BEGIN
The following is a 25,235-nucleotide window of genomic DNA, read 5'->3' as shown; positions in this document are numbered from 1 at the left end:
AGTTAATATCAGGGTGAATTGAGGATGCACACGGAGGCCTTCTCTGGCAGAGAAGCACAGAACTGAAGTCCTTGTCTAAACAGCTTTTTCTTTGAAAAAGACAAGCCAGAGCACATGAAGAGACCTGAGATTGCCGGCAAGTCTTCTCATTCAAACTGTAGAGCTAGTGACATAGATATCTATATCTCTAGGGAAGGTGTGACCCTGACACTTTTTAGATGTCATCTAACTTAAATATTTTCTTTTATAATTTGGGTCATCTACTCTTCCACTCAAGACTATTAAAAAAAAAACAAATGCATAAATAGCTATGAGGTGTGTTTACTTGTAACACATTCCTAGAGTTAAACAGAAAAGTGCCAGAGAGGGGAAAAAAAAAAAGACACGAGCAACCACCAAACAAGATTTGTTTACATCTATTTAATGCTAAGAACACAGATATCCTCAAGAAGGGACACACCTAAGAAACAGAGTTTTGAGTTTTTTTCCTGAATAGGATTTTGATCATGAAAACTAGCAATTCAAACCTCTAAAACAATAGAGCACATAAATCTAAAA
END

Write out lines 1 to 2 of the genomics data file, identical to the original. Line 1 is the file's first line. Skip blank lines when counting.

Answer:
The following is a 25,235-nucleotide window of genomic DNA, read 5'->3' as shown; positions in this document are numbered from 1 at the left end:
AGTTAATATCAGGGTGAATTGAGGATGCACACGGAGGCCTTCTCTGGCAGAGAAGCACAGAACTGAAGTCCTTGTCTAAACAGCTTTTTCTTTGAAAAAGACAAGCCAGAGCACATGAAGAGACCTGAGATTGCCGGCAAGTCTTCTCATTCAAACTGTAGAGCTAGTGACATAGATATCTATATCTCTAGGGAAGGTGTGACCCTGACACTTTTTAGATGTCATCTAACTTAAATATTTTCTTTTATAATTTGGGTCATCTACTCTTCCACTCAAGACTATTAAAAAAAAAACAAATGCATAAATAGCTATGAGGTGTGTTTACTTGTAACACATTCCTAGAGTTAAACAGAAAAGTGCCAGAGAGGGGAAAAAAAAAAAGACACGAGCAACCACCAAACAAGATTTGTTTACATCTATTTAATGCTAAGAACACAGATATCCTCAAGAAGGGACACACCTAAGAAACAGAGTTTTGAGTTTTTTTCCTGAATAGGATTTTGATCATGAAAACTAGCAATTCAAACCTCTAAAACAATAGAGCACATAAATCTAAAA